Also I noticed a comment I made in criticism of lenihan has been wiped – the man has cancer , but in a poltical sense he is not a man , he is a holder of a important office.
    The personalisation of poltical figures since the “Tony” years across the Irish sea has been especially disturbing – this phenomena somewhat divorces the man from his office and has real and damaging effects on the poltical jungle.

  10. @ PH

    a quick cold turkey detox, at an ECB/IMF sponsored clinic….
    Maybe we can make a few bucks from the rehab story.
    Oprah, vanity fair, tv programme like Kerry Katona!!!

  11. @Seamus
    Some in a non-Irish bank operating in the country. Hence the alarm that foreign bank deposit ratings are being downgraded. Thinking about it, I presume that part of it is that there is no money for the deposit insurance scheme should it be required. Good think Mr. White didn’t count it in his bank-related liabilities of the state…

  12. @hoganmahew
    S&P
    ‘In our opinion, both the ability and willingness of the Irish government to provide extraordinary support to the four rated domestically owned Irish banks has weakened and we observe that these banks remain highly reliant on central bank funding sources and have been unable to source term funding, even when government-guaranteed, for some months.

    * We are therefore lowering the ratings on Allied Irish Banks PLC (AIB), Anglo Irish Bank Corp. Ltd (Anglo), Bank of Ireland (BOI), and Irish Life & Permanent PLC (IL&P).

    * The ratings on the four domestically owned banks remain on CreditWatch with negative implications, indicating potential further rating actions in the event that we lower the sovereign ratings further. This also reflects our view that the potential extraordinary support that we factor into the counterparty credit ratings may diminish further. ‘

    That was over a week ago and still they fail to take the initiative.

    Maybe Brian has just saved us 10 billion after all !

    @TOD

    Gold, silver, diamonds and cocoa bean – we are all going to need a ‘Mars a day’ after this !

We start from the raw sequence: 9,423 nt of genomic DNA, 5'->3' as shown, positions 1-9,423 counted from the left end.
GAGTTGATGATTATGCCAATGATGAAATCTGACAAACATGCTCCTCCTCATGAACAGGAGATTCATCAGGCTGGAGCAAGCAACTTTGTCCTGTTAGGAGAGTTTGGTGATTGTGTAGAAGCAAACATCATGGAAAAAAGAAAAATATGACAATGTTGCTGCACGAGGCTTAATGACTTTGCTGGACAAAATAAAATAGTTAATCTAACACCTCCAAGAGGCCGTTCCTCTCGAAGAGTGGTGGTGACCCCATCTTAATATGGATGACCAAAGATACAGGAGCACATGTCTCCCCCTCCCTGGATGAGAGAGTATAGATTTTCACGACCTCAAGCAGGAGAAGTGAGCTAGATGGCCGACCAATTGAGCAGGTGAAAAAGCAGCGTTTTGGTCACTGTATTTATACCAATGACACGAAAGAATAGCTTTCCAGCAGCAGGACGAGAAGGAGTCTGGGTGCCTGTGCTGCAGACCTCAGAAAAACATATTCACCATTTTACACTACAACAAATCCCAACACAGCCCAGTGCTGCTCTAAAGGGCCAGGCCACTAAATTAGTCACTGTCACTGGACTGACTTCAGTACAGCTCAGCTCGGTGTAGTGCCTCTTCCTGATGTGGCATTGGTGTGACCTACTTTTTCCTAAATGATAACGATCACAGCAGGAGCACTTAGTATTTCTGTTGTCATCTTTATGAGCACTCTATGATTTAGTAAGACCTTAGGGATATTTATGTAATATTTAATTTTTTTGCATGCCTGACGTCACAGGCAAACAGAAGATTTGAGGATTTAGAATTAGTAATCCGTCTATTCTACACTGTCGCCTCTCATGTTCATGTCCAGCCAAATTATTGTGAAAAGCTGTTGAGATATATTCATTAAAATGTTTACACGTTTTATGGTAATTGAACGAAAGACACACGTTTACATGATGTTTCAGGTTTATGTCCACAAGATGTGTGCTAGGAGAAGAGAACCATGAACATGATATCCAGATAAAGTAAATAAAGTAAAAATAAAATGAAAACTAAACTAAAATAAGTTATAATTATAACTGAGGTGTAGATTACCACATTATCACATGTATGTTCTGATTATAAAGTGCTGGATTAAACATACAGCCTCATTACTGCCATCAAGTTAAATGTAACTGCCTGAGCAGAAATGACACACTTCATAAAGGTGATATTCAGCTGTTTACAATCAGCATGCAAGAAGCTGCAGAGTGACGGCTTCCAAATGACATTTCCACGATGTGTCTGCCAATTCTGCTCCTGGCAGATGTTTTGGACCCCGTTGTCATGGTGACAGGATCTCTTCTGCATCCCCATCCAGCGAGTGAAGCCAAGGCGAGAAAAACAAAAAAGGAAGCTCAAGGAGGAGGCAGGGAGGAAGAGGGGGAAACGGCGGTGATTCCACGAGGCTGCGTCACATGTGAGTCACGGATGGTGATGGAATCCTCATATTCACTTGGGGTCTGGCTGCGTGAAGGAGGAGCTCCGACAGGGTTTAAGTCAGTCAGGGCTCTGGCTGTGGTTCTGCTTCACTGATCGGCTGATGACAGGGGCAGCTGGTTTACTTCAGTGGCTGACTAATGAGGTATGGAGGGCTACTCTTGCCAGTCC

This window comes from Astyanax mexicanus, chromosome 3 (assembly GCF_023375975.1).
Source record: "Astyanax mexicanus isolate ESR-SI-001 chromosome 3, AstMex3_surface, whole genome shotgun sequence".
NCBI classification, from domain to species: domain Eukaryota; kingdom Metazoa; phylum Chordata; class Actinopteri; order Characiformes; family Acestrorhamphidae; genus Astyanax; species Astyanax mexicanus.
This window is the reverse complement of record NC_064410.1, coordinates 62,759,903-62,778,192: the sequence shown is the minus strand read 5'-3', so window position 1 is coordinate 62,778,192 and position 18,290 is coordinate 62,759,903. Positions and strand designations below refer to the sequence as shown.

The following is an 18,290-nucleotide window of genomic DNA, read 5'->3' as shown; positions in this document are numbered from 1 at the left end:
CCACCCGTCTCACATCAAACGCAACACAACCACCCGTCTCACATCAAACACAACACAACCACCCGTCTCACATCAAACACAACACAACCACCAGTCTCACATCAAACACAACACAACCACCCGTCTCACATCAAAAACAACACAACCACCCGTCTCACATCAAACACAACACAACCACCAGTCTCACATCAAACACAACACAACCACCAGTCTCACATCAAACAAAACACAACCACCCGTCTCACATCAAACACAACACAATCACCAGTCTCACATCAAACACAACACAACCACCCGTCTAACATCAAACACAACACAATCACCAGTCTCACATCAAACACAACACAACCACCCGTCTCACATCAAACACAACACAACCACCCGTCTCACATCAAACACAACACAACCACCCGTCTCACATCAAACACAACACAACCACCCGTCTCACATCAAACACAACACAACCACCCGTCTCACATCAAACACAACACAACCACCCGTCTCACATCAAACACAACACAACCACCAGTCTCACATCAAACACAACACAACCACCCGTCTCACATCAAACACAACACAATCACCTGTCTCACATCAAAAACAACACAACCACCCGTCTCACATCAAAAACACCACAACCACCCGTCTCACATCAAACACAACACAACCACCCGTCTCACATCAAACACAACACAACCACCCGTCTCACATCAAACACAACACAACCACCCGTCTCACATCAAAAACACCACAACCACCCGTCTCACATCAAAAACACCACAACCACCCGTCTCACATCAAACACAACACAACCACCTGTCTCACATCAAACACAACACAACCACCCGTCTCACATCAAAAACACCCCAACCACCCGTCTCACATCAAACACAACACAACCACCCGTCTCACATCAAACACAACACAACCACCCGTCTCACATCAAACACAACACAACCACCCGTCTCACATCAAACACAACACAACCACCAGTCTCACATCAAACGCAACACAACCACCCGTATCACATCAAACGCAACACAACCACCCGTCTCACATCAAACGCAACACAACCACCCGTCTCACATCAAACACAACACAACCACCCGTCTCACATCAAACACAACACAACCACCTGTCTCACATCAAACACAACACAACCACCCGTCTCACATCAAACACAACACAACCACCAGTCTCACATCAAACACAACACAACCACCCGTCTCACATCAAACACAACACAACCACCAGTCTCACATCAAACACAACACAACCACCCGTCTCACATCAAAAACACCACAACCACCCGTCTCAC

13. My favourite from Anglo
    (Managing for growth in a complex environment’):

    Still nobody seems to be going to the core of the financial crisis – the monopoly postion of commercial banks to produce virtually all credit.

    Thats some power.
    Imagine a absurd world where the money supply or economic growth is tied to loans – unbelivable but true.
    Until we attack this problem the next generation will be tackling the same problems over and over again.
    Unless the corruption becomes so endemic that our children may have more pressing problems – such as how to cook a rat and yet make it a acceptable meal !

  14. Whatever solution is eventually applied to the banks’ senior bonds regarding repurchase or default, it is most important in the interim that the bond holders feel fear. The greater that fear, the bigger the negotiated discount and the better the final deal will be for the Irish taxpayer.
    In that context, any politician who manages to trigger a ratings downgrade has done an admirable patriotic deed.

  15. So the silent run will continue. Money from ECB passes through the Irish Banks on to Savers / Depositors who then redeposit it back into a EURO bank.

    Funny… or should I say Unfunny, how it works.

  16. @ Seamus

    I’m with Waterford Credit Union.

    I trust a blaa backed guarantee over anything Lenny has to offer 🙂

  17. @Grumpy

    re

    It is politically very astute of FF because either FG and Lab continue with the Varadkar chant of “not a penny more until the deal is renegotiated” to play to the narrative that its all about the banks and the good citizens of Ireland are blameless – or look like they are full of sh!t wrt a real ultimatum to Europe, which of course they are.

    I cannot agree with your assessment. I think Dukes’ comment about another €15billion has everybody in the country saying-enough is enough. Not a cent more to any bank. If the ECB don’t like it, tough.
    I don’t think it is a rhetoric this time. At least I hope its not.
    As for FF being politically astute, it is a comment worthy of being engraved on Ireland’s tombstone.

  18. I get the impression from some of your commenrs that you do not expect depositors to be protected. The repercussions of the Gov’t not protecting the depositors would be broad and deep. Loss of trust in Irish banks and its Gov’t could lead to outraged members of the public chasing down bankers and politicians in the street.

    Defaulting on loans and bonds has to be done in accordance with the norms established over the last century and that is Gov’t backstops 33% of face value. Residual value is determined while the banks are in receivership and if there is any it is deducted from the 33%.

    If I bore ill will toward FG I would look forward to them winning an outright majority. If I was in favour of Labour I would encourage FG to form a coalition with the Independents. We are headed for political turmoil as a best case scenario. The worst case scenario I am reluctnat to think about

Comments are closed.